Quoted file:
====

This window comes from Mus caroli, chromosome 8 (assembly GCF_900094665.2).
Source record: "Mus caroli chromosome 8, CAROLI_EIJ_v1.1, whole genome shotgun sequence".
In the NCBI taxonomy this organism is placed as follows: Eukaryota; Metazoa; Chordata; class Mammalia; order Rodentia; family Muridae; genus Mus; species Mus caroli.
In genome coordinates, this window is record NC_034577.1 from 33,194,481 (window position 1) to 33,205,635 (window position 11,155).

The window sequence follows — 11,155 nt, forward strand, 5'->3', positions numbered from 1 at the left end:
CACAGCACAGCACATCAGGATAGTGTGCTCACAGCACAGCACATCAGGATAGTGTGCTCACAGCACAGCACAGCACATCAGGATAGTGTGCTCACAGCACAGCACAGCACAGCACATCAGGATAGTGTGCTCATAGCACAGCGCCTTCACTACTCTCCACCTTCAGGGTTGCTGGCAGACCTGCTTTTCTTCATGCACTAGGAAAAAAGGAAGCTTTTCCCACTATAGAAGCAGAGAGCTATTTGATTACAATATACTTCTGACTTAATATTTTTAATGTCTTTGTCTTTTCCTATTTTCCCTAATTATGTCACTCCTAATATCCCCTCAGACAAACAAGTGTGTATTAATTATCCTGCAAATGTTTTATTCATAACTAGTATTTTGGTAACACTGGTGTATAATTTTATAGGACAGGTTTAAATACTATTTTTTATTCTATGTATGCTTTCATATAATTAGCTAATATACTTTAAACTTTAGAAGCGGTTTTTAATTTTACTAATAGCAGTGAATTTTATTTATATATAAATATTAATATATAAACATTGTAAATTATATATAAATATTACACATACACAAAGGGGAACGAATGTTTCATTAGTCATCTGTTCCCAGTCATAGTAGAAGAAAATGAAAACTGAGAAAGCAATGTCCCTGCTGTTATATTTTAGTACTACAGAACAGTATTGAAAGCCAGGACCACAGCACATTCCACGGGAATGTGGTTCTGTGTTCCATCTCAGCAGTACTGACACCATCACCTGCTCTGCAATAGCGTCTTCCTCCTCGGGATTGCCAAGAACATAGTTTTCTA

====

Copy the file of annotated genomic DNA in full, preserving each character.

This window comes from Mus caroli, chromosome 8 (assembly GCF_900094665.2).
Source record: "Mus caroli chromosome 8, CAROLI_EIJ_v1.1, whole genome shotgun sequence".
In the NCBI taxonomy this organism is placed as follows: Eukaryota; Metazoa; Chordata; class Mammalia; order Rodentia; family Muridae; genus Mus; species Mus caroli.
In genome coordinates, this window is record NC_034577.1 from 33,194,481 (window position 1) to 33,205,635 (window position 11,155).

The window sequence follows — 11,155 nt, forward strand, 5'->3', positions numbered from 1 at the left end:
CACAGCACAGCACATCAGGATAGTGTGCTCACAGCACAGCACATCAGGATAGTGTGCTCACAGCACAGCACAGCACATCAGGATAGTGTGCTCACAGCACAGCACAGCACAGCACATCAGGATAGTGTGCTCATAGCACAGCGCCTTCACTACTCTCCACCTTCAGGGTTGCTGGCAGACCTGCTTTTCTTCATGCACTAGGAAAAAAGGAAGCTTTTCCCACTATAGAAGCAGAGAGCTATTTGATTACAATATACTTCTGACTTAATATTTTTAATGTCTTTGTCTTTTCCTATTTTCCCTAATTATGTCACTCCTAATATCCCCTCAGACAAACAAGTGTGTATTAATTATCCTGCAAATGTTTTATTCATAACTAGTATTTTGGTAACACTGGTGTATAATTTTATAGGACAGGTTTAAATACTATTTTTTATTCTATGTATGCTTTCATATAATTAGCTAATATACTTTAAACTTTAGAAGCGGTTTTTAATTTTACTAATAGCAGTGAATTTTATTTATATATAAATATTAATATATAAACATTGTAAATTATATATAAATATTACACATACACAAAGGGGAACGAATGTTTCATTAGTCATCTGTTCCCAGTCATAGTAGAAGAAAATGAAAACTGAGAAAGCAATGTCCCTGCTGTTATATTTTAGTACTACAGAACAGTATTGAAAGCCAGGACCACAGCACATTCCACGGGAATGTGGTTCTGTGTTCCATCTCAGCAGTACTGACACCATCACCTGCTCTGCAATAGCGTCTTCCTCCTCGGGATTGCCAAGAACATAGTTTTCTA